EMC Buys Flash Storage Startup DSSD

Company, founded by Arista's Bechtolsteim and two creators of ZFS, is after in-memory database and big data workloads

John Rath

May 7, 2014

1 Min Read
EMC Buys Flash Storage Startup DSSD
EMC CEO Joe Tucci

At EMC World Monday in Las Vegas EMC went all in on rack-scale flash storage by announcing acquisition of stealth startup DSSD, which provides flash storage for I/O-intensive in-memory databases and big data workloads.

Menlo Park, Calif.-based DSSD was founded by ZFS-creators Jeff Bonwick and Bill Moore, as well as Andy Bechtolsheim, who is also chairman and chief development officer at Arista Networks.

The startup will operate as a standalone unit within EMC's Emerging Technology Products division, with Bechtolsheim serving as its strategic advisor.

“The prospects of what EMC and DSSD can achieve together are truly remarkable," he said. "We ventured out to create a new storage tier for transactional and big data applications that have the highest performance I/O requirements.

David Goulden, CEO of EMC Information Infrastructure, said the IT giant had established a relationship with DSSD more than one year ago when it led the Series A investment in the startup. "We're now thrilled to be joining forces with Andy, Bill and the entire DSSD team," he said.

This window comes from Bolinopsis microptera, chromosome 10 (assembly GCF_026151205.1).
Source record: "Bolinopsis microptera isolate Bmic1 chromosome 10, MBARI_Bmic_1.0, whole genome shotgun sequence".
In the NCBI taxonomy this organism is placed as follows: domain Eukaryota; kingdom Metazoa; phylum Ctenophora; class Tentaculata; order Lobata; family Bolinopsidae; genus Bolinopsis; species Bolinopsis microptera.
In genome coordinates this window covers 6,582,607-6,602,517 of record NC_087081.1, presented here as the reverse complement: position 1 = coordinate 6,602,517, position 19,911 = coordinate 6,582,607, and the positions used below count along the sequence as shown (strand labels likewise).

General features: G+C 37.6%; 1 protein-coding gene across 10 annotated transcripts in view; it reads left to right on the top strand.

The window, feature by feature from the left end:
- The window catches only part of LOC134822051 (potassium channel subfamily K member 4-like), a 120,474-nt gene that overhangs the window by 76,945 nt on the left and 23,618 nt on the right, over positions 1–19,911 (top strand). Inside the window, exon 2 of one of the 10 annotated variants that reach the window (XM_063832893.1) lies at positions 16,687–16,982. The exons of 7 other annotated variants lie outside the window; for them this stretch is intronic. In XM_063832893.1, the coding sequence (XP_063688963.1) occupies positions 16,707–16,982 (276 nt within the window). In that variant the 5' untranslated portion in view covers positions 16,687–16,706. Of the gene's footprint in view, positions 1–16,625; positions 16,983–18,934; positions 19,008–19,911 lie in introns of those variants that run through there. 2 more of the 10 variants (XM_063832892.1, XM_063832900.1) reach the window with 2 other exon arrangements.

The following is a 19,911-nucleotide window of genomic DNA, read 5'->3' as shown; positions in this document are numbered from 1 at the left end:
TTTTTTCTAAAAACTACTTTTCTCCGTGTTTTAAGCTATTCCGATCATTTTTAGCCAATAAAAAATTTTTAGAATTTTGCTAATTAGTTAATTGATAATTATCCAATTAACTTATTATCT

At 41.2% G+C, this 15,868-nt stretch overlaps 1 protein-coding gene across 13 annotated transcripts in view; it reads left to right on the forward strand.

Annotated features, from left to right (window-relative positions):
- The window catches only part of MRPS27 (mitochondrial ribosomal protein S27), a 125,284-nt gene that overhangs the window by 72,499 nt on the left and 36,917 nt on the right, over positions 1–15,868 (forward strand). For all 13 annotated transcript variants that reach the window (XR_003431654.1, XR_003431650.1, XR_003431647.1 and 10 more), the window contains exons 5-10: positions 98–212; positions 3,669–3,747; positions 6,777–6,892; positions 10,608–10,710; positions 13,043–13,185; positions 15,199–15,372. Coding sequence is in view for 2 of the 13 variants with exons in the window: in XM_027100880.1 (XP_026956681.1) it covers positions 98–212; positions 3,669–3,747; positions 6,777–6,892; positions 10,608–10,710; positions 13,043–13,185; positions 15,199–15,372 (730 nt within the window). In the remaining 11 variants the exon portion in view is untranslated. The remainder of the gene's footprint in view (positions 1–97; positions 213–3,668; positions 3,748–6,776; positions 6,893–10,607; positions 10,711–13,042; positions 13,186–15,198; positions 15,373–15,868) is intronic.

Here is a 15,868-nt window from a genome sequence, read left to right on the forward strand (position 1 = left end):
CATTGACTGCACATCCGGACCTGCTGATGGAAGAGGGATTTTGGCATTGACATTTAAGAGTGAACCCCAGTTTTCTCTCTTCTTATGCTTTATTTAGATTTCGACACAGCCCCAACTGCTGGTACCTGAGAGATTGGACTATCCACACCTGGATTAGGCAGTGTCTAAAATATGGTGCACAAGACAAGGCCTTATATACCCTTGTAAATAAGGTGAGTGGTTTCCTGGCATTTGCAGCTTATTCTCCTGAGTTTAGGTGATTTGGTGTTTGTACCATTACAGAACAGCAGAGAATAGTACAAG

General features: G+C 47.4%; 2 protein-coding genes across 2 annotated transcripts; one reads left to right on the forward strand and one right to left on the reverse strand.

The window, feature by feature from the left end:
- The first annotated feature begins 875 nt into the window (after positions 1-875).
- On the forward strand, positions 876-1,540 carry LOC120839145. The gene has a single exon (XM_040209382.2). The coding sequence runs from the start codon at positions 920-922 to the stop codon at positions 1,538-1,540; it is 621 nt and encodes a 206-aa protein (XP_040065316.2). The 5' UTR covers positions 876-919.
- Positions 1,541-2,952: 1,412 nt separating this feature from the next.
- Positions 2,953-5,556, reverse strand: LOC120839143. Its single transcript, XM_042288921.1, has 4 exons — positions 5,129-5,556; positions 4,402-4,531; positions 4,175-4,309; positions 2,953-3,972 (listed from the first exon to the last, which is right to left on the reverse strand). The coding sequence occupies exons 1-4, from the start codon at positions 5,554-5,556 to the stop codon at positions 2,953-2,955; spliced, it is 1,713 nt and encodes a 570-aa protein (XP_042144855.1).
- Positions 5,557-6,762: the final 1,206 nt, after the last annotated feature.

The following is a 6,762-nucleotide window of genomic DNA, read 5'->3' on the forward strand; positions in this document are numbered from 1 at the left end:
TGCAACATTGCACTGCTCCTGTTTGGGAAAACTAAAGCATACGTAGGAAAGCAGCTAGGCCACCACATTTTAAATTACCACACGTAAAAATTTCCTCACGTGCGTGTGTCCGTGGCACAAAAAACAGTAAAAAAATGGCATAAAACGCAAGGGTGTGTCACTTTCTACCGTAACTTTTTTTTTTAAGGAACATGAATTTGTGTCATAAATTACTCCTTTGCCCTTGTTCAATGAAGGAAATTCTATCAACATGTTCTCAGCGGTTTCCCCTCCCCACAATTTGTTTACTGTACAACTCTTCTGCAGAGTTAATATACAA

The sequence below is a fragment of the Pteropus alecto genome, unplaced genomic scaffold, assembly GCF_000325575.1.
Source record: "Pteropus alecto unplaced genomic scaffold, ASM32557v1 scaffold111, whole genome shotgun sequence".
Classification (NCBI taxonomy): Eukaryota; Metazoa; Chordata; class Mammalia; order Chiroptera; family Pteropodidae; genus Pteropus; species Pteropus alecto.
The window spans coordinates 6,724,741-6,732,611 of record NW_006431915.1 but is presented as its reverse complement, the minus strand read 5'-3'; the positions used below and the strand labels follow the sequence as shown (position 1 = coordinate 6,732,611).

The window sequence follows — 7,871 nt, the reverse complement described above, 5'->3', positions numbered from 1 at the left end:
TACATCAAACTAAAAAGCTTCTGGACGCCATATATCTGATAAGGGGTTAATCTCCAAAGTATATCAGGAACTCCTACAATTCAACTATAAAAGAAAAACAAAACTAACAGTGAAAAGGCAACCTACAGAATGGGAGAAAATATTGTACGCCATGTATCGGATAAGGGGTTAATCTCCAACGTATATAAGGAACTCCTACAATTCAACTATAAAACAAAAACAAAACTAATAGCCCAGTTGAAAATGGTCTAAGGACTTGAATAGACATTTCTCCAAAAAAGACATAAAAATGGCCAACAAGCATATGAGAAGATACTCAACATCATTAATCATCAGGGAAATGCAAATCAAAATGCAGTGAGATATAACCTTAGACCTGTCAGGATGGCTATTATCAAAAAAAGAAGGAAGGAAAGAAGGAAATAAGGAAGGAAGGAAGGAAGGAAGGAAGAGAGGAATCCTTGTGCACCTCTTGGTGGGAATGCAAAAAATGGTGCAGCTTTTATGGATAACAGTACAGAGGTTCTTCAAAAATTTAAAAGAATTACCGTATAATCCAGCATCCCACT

"Complementary to our market-leading all-flash and hybrid storage portfolio, DSSD will unlock an abundance of new possibilities for customers as they build out their infrastructures to support the emerging tier of next-generation in-memory and big data workloads. ”

First DSSD products are expected in 2015. They will be optimized for in-memory databases such as SAP HANA and GemFire, real-time analytics, and high-performance applications used by research and government agencies.

DSSD has been granted patents for a "storage system with incremental multi-dimensional RAID" and patent a "storage system with guaranteed read latency."

EMC said it had sold more than 17 petabytes of flash capacity in the first quarter of 2014 alone, which was more than 70 percent more than it had sold in the first quarter of last year.


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